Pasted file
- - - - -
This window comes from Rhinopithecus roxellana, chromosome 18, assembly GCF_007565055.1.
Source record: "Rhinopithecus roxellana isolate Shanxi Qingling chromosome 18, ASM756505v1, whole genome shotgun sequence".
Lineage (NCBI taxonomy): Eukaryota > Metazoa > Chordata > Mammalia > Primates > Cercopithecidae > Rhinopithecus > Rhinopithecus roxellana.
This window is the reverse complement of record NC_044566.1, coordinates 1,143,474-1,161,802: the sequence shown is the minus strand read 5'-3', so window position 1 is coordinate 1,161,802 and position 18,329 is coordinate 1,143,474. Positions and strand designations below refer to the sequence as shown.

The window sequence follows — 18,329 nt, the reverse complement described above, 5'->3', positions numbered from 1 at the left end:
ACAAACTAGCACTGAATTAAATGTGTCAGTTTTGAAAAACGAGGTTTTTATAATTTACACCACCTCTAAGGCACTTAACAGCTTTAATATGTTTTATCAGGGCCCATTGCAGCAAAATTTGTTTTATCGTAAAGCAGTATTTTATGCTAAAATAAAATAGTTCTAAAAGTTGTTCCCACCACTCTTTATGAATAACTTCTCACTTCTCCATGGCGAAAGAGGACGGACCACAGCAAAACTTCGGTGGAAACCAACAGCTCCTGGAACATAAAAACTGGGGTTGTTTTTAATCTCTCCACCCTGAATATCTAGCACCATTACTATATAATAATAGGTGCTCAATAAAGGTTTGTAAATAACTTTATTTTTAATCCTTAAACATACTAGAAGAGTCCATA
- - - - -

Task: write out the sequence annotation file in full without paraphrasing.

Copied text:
This window comes from Rhinopithecus roxellana, chromosome 18, assembly GCF_007565055.1.
Source record: "Rhinopithecus roxellana isolate Shanxi Qingling chromosome 18, ASM756505v1, whole genome shotgun sequence".
Lineage (NCBI taxonomy): Eukaryota > Metazoa > Chordata > Mammalia > Primates > Cercopithecidae > Rhinopithecus > Rhinopithecus roxellana.
This window is the reverse complement of record NC_044566.1, coordinates 1,143,474-1,161,802: the sequence shown is the minus strand read 5'-3', so window position 1 is coordinate 1,161,802 and position 18,329 is coordinate 1,143,474. Positions and strand designations below refer to the sequence as shown.

The window sequence follows — 18,329 nt, the reverse complement described above, 5'->3', positions numbered from 1 at the left end:
ACAAACTAGCACTGAATTAAATGTGTCAGTTTTGAAAAACGAGGTTTTTATAATTTACACCACCTCTAAGGCACTTAACAGCTTTAATATGTTTTATCAGGGCCCATTGCAGCAAAATTTGTTTTATCGTAAAGCAGTATTTTATGCTAAAATAAAATAGTTCTAAAAGTTGTTCCCACCACTCTTTATGAATAACTTCTCACTTCTCCATGGCGAAAGAGGACGGACCACAGCAAAACTTCGGTGGAAACCAACAGCTCCTGGAACATAAAAACTGGGGTTGTTTTTAATCTCTCCACCCTGAATATCTAGCACCATTACTATATAATAATAGGTGCTCAATAAAGGTTTGTAAATAACTTTATTTTTAATCCTTAAACATACTAGAAGAGTCCATA